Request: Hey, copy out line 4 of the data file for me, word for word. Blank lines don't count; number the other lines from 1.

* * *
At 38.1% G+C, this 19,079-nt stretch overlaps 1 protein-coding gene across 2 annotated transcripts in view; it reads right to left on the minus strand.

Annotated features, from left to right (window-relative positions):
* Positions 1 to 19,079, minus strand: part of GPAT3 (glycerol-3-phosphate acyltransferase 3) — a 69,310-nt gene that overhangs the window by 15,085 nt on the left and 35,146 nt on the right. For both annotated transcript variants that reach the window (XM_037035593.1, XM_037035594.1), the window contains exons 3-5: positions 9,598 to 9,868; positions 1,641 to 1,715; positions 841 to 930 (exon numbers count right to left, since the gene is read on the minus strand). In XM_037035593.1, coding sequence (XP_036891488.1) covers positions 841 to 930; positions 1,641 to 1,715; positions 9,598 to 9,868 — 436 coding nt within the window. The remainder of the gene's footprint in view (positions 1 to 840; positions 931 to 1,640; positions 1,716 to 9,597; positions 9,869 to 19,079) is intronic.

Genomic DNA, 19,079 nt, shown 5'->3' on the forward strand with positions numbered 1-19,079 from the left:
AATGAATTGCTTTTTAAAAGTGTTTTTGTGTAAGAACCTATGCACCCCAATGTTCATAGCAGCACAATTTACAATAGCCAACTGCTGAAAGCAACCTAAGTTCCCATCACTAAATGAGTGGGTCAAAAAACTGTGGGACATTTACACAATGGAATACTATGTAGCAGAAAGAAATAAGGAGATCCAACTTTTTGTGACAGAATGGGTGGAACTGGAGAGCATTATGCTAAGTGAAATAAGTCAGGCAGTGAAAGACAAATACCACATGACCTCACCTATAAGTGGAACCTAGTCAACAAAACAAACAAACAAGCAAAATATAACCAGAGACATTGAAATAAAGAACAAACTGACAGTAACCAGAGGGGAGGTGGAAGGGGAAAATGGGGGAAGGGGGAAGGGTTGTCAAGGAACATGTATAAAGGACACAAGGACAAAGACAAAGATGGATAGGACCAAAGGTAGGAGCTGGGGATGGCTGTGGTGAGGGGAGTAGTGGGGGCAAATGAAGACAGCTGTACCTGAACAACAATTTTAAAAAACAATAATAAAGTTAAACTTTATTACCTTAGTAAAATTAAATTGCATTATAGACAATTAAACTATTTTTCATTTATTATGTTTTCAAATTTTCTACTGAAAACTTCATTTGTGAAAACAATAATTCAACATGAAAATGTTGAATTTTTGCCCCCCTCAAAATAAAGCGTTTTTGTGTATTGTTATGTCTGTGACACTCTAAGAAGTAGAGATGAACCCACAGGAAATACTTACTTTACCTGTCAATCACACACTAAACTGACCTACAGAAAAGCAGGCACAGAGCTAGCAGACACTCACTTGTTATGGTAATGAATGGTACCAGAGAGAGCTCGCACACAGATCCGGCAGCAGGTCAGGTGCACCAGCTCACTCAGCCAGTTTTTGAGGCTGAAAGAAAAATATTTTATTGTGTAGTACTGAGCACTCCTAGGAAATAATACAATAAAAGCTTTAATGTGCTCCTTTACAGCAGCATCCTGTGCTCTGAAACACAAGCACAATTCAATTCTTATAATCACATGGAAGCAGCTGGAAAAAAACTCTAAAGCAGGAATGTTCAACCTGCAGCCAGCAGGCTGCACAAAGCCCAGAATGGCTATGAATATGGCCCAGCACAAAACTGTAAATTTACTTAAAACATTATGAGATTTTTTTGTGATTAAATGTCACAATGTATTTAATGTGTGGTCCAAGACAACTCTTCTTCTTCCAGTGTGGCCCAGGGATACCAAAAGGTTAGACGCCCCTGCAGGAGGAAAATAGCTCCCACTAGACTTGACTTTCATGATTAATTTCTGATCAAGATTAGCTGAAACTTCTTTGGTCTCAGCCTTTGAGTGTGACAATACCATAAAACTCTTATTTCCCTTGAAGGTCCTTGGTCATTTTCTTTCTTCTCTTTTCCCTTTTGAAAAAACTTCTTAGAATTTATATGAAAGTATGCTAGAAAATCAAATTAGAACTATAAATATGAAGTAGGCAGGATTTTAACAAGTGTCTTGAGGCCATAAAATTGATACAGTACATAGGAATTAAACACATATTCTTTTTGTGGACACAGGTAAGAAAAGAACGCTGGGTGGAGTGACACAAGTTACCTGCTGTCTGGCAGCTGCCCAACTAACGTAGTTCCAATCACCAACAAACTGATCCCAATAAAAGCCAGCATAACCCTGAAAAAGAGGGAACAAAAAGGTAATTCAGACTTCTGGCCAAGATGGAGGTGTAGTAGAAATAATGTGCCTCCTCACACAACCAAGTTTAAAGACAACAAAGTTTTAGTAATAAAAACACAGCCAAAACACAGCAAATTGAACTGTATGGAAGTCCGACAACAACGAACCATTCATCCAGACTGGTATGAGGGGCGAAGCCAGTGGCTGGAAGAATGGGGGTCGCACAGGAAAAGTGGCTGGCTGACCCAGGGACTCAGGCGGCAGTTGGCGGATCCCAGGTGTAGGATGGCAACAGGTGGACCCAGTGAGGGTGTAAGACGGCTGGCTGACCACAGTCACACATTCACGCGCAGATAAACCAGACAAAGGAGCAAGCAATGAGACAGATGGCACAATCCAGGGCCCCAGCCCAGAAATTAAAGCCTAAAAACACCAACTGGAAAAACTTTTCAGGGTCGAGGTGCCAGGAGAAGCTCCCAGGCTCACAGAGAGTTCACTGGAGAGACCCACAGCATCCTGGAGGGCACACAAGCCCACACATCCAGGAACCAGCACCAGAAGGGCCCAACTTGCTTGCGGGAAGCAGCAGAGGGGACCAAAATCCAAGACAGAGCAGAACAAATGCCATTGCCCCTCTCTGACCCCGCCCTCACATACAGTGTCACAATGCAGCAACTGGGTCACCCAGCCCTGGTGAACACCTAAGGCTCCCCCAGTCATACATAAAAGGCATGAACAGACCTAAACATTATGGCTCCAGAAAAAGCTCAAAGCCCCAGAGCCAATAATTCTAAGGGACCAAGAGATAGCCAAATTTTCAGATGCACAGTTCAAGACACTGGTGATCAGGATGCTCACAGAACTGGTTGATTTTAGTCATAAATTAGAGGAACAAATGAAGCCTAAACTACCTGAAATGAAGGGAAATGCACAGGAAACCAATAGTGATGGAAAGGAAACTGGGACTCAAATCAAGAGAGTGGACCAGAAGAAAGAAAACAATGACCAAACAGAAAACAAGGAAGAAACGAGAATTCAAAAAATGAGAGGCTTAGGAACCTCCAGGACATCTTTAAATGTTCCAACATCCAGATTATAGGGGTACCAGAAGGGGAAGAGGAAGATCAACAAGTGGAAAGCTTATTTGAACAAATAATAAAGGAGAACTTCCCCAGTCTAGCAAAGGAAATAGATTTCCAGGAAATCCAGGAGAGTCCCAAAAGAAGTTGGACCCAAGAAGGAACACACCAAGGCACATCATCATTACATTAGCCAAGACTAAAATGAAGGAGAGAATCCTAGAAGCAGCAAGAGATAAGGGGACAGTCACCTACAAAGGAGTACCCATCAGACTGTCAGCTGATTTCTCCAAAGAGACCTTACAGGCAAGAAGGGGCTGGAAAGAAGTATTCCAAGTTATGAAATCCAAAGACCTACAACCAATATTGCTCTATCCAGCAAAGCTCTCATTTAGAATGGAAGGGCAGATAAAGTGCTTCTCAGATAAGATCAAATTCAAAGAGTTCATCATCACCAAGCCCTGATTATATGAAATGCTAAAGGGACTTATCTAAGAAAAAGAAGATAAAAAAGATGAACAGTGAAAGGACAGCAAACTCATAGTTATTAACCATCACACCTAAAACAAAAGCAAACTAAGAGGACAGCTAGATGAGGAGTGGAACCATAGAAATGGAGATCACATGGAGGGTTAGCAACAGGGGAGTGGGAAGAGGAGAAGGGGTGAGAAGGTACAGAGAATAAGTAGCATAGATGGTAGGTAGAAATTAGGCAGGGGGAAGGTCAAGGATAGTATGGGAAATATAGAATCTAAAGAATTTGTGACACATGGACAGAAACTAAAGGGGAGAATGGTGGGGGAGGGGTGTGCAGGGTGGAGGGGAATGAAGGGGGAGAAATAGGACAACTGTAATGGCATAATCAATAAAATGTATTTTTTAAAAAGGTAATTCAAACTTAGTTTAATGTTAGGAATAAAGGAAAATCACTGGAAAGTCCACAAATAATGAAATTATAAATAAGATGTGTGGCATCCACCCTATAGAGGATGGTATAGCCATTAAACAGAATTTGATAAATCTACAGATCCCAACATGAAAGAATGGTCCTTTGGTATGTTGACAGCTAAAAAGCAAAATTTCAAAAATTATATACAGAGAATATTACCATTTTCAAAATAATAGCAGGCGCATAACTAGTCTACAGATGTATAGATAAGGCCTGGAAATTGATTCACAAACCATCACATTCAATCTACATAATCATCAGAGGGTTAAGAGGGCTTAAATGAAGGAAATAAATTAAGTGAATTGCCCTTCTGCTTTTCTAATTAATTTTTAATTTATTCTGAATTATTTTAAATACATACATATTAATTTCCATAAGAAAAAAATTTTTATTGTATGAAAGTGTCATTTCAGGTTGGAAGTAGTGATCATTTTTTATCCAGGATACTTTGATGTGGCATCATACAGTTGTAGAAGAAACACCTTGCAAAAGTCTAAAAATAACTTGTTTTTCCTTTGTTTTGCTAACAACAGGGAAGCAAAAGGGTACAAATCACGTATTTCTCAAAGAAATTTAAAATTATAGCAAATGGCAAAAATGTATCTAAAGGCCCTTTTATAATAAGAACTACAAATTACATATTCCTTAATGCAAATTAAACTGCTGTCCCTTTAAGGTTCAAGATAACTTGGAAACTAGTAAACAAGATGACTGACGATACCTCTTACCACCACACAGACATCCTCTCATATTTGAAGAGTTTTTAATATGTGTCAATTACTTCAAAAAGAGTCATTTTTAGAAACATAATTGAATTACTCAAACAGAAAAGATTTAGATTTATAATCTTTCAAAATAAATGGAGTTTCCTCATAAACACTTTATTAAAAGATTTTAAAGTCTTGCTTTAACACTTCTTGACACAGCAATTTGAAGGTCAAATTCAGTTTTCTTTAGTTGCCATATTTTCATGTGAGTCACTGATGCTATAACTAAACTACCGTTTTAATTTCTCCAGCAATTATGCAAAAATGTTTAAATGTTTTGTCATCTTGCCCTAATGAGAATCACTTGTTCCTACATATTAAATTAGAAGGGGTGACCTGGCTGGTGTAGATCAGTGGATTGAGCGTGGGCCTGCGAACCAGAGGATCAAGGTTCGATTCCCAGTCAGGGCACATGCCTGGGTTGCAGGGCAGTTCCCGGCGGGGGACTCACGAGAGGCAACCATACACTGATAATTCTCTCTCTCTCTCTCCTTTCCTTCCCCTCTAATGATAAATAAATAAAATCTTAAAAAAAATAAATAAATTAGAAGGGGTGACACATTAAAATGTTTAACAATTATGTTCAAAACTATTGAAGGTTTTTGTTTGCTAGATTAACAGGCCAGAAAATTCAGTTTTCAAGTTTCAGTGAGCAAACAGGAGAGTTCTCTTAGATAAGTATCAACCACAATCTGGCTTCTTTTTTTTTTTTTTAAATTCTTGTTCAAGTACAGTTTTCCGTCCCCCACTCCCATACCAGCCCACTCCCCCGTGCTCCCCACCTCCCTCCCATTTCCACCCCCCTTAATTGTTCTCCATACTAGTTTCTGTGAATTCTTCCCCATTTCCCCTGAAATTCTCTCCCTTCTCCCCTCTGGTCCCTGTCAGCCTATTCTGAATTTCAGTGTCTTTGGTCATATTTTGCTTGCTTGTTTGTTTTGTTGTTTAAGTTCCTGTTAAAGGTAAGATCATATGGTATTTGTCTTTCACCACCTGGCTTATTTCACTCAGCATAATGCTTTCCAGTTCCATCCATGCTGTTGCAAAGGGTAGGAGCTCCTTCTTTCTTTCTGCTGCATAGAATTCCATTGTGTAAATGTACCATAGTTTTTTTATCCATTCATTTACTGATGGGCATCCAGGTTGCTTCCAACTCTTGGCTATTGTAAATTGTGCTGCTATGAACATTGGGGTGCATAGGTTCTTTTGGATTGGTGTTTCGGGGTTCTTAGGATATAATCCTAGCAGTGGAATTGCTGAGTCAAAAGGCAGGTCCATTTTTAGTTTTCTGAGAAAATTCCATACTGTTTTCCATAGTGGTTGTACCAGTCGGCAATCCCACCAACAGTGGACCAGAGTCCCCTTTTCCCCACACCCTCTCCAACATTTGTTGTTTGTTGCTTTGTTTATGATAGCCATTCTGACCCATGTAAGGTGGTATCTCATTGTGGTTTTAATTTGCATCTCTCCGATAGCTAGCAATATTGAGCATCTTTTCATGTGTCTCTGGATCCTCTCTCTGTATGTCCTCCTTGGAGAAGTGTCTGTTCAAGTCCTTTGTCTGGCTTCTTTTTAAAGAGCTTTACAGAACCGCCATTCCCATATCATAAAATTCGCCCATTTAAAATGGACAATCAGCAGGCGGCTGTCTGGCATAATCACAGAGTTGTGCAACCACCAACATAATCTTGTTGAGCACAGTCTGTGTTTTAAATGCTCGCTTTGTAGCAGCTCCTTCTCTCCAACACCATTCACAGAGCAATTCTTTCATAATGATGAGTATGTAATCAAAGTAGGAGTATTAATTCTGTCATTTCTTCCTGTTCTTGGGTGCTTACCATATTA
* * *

Genomic DNA, 19,079 nt, shown 5'->3' on the forward strand with positions numbered 1-19,079 from the left: